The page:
Cinematographer Richard Leacock does brilliant work with the film’s black-and-white photography as it captures the beauty of the locations and its surroundings with its emphasis on shadows for some of the scenes in the bayou and swamps. Editor Helen van Dongen does excellent work with the editing as it has bits of style in its transition wipes and rhythmic cuts to play into some of the dramatic reaction as well as the sense of wonderment in the locations. Sound recordist Benjamin Doniger does fantastic work with the sound in capturing the way oil wells sound from afar and up close as well as the sounds of nature in their natural setting. The film’s music by Virgil Thomson is amazing for its upbeat orchestral score that play into the boy’s curiosity as well as the surroundings of the bayou as it’s a highlight of the film.

The film’s wonderful cast mainly feature non-actors that include Oscar J. Yarborough as the oil company lessor, Frank Hardy as the oil driller, C.P. Guerdy as the boilerman, and the duo of Lionel Le Blanc and E. Bienvenu as the boy’s parents as they all at least bring a realism to their performances as good-hearted people. Finally, there’s Joseph Bordeaux in a superb performance as the boy who encounters the oil well and its workers while spending much of his life on his boat with his pet raccoon and catching fish as it’s just a natural and low-key performance from Bordeaux.

Louisiana Story is an incredible film from Robert J. Flaherty. Through its mixture of documentary and narrative-based filmmaker, it’s a film that explores life in the Louisiana bayous at a time when the oil industry would arrive with a boy’s fascination into this emergence of the modern world. Even as it’s a film that blur the lines of what is real and what is fiction as it manages to blend the two into something unique in the art of storytelling. In the end, Louisiana Story is a sensational film from Robert J. Flaherty.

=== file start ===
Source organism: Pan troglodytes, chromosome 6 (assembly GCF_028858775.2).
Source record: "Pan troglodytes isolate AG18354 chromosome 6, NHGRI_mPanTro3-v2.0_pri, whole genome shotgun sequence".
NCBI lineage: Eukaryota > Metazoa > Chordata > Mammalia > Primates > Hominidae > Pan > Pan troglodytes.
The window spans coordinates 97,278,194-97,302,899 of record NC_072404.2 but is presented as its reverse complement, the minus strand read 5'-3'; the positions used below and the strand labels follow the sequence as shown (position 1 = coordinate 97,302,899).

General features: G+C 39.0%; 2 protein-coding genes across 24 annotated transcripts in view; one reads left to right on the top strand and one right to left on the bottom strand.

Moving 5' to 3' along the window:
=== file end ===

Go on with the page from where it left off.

Related: Nanook of the North

© thevoid99 2020


SJHoneywell said...

We have a very different view on this one. I believe my high concept pitch for this was "Cajuns have magic spit."

Ah, well. If we always had the same opinion, one of us would be unnecessary.

Brittani Burnham said...

I've never heard of this but it sounds very interesting with those two styles. I've been thinking a lot about Beasts of the Southern Wild lately and the setting reminded me of it again.

thevoid99 said...

@SJHoneywell-True. I can understand why this film wouldn't work given what we know now about the environmental implications about the oil drilling in Louisiana. Still, I was intrigued by it as well as the story itself.

@Brittani-This was on TCM earlier this month as it's a film that isn't shown often yet it is still something worth watching if you want to explore the idea of docu-fiction.

Tom said...

In one of the outdoor scenes, I remember three camera shots of animals that (if memory serves me correctly) were edited together in succession - a deer, a rabbit, and a skunk. This made me wonder if this was a homage to Disney's Bambi. Did you catch that? I'll need to watch this film again and pay more attention to the music score; I read somewhere that it won a Pulitzer Prize for music. (I'm guessing he rules for awarding the prize were changed afterwards since no other film scores were awarded; surely other composers such as John Williams or Ennio Morricone would have been awarded the prize in subsequent years).

thevoid99 said...

@Tom-I do remember those shots but I never thought of Bambi when I saw it. I'll need to see it again.